May 2, 2011

By Trevor Shewfelt, Pharmacist at the Dauphin Clinic Pharmacy

Some things are better together. A hammer and a nail. Toast and Jam. Sonny and Cher. Okay, maybe Cher is better without Sonny. But my favorite combo are Reeses Peanut Butter cups. In their commercials, they are always combining peanut butter and chocolate in new and interesting ways. One time Noahs neighbors accidentally combine peanut butter and chocolate, proclaim it delicious, but decide to tell Noah after it stops raining. Another time a spaceman runs into a robot and they mix the two key ingredients and decry the combination delectable. When we combine medications into one pill is it more like Reeses Peanut Butter cups or more like Sonny and Cher?

Recently, a young woman asked me to help her pick out a pain killer for her sore knee. The knee was wrapped in a tensor bandage and had some obvious swelling. Great, I thought, She can use ibuprofen. Ibuprofen is an NSAID (non-steroidal anti-inflammatory drug), so it treats pain and inflammation. But before I could give her my recommendation, the woman said she couldnt use ibuprofen. So I asked why. She explained she had a certain stomach condition, and ibuprofen would aggravate it. We talked about acetaminophen or Tylenol, but she had tried it already and it hadnt helped. Acetaminophen is a pain killer, but it doesnt help inflammation. I eventually had to refer the woman to the walk-in clinic, because nothing over the counter was going to help her.

That is one of the problems with NSAIDs. They are hard on the stomach. So sometimes we give them as a drug combo. To protect the stomach we sometimes also give the person on the NSAID a stomach medication called a PPI (proton pump inhibitor). There are other alternative drug combos we can use with NSAIDs. We can give the NSAID patient a stomach protector called misoprostol, or an acid reducer called an H2 blocker. Both misoprostol and PPIs have been shown to reduce the events of stomach bleeding and ulcers in high risk patients on NSAIDs. H2 blockers are not as effective in protecting the stomach. If we give really big doses of H2 blockers, they reduce the chance of ulcers from NSAIDs, but dont reduce the chance of really bad things like perforations and bleeds. Misoprostol is effective in protecting the stomach, but you have to give it 4 times a day and it gives some patients diarrhea and cramping. The PPIs are generally well tolerated, and are the most commonly used combo to protect the stomach from NSAIDs.

Given that PPIs are the preferred method to protect the stomach from NSAIDs, it was interesting when AstraZeneca came out with its new combo product called Vimovo. It has the NSAID naproxen and PPI esomeprazole together in the same pill. Is this combo like Reeses Peanut Butter Cups or Sonny and Cher? On the plus side Vimovo is priced lower than buying the naproxen and esomeprazole separately. On the down side since Vimovo is new, it will not be covered by Pharmacare. Vimovo is to be taken half an hour before meals to give the PPI esomeprazole time to work properly. The naproxen in Vimovo has a delayed release mechanism. This means it wont be released in the empty stomach and irritate it. Vimovo should not be crushed or broken or the delayed release mechanism will not work properly. Also because of the delayed release mechanism, Vimovo is not for acute pain. So if you whack your knee, dont reach for the Vimovo. The delayed release will mean it wont help fast enough. Vimovo is for pain you have all the time like arthritis.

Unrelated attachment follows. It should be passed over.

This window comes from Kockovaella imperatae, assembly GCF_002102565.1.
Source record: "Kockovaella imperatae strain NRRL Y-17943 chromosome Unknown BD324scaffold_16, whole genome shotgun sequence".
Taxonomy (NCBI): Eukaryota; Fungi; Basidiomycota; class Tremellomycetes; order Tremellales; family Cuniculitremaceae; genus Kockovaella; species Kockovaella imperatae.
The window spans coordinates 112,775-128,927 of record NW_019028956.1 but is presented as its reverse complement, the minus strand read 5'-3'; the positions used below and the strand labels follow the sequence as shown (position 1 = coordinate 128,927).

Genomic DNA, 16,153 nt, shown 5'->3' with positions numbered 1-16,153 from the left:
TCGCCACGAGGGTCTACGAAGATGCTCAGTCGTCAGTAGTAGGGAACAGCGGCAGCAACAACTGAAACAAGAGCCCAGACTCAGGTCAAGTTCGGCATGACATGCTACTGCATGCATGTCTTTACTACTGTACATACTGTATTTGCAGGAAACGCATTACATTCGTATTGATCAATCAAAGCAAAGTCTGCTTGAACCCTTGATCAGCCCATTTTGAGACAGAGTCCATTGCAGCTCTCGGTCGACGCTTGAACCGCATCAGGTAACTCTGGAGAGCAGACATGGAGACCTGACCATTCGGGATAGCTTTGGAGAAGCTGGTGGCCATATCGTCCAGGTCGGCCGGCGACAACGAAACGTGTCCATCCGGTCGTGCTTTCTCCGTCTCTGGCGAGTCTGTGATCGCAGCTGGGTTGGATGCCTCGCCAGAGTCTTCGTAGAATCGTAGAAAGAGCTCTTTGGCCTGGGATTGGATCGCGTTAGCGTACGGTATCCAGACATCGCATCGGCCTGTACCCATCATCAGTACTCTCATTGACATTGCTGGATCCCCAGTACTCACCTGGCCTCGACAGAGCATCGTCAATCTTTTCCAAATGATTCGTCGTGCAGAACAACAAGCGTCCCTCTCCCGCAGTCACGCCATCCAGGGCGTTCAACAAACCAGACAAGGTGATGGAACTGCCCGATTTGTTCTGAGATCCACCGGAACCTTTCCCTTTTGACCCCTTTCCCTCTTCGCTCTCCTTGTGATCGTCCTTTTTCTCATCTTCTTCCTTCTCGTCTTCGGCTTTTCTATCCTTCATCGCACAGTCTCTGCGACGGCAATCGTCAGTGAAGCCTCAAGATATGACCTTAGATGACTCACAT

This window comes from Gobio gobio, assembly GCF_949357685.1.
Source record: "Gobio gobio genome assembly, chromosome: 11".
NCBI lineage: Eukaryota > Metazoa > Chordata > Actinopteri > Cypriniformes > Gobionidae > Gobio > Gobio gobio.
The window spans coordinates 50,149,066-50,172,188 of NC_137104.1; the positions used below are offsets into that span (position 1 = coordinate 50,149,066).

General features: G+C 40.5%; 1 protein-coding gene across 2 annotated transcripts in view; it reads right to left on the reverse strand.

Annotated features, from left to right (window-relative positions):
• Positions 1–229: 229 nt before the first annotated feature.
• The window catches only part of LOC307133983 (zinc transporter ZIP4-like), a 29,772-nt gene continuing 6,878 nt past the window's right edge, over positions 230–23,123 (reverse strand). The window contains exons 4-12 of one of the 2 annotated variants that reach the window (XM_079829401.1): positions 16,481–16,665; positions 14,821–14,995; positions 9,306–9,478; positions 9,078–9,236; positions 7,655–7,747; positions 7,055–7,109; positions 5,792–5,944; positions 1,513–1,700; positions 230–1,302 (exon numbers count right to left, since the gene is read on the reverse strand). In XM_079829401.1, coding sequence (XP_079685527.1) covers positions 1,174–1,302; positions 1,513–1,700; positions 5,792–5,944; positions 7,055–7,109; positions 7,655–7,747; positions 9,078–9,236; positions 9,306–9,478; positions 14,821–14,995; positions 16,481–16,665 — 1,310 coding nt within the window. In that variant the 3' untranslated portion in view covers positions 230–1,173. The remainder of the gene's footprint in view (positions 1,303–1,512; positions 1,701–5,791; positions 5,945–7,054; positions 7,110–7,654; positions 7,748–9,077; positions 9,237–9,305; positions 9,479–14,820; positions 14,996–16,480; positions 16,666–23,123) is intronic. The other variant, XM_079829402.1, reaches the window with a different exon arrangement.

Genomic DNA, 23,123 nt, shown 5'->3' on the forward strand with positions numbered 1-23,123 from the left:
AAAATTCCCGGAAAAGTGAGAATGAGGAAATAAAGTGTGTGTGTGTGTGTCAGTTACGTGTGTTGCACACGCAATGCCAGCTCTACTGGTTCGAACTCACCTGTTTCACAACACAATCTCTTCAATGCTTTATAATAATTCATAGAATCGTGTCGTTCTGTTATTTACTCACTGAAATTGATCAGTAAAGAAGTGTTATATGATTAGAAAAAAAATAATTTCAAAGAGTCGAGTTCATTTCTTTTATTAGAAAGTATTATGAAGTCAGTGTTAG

Who should take Vimovo and who should use something different? It depends. We need to know how likely the patient is to get an ulcer or bleed. Risk factors for getting a stomach bleed or ulcer include being over 60 years of age, taking ASA everyday, taking high doses NSAIDs or having a previous ulcer. If you have 1 or 2 of these risk factors and you need to be on a NSAID, taking a PPI with it may be a good idea. For patients like that, Vimovo might be a good Reeses Peanut Butter cup option. If a patient has 3 or more risk factors, or is on warfarin, on a steroid or has a previous complicated ulcer, Vimovo might not be a good idea. In this case Vimovo is more like and Sonny and Cher combo. If a high risk patient like that really needs an NSAID, it should probably be Celebrex and a PPI. However, if a patient was really at that high of a risk on getting an ulcer and was in pain, we would probably consider a different pain killer like an opioid.

So is Vimovo a good combo like Reeses Peanut Butter Cups or a bad combo like Sonny and Cher? It depends on your ulcer risk. If you are at low risk of an ulcer, you dont need a PPI at all and Vimovo isnt for you. If you have acute pain from a sprained knee or a headache, Vimovo wont work fast enough and isnt for you. If you have a really high risk of an ulcer, your doctor probably shouldnt use an NSAID on you at all. For all of those Vimovo is Sonny and Cher. But, if you are a moderate risk for an ulcer and you need an NSAID, Vimovo might by your Reeses Peanut Butter cup!

As always if you have any questions or concerns about these or other products, ask your pharmacist.

Reese Peanut Butter cups Space Man and Robot

Reese Peanut Butter cups Noahs Ark

The information in this article is intended as a helpful guide only. It is not intended to be used as a substitute for professional advice. If you have any questions about your medications and what is right for you see your doctor, pharmacist or other health care professional.

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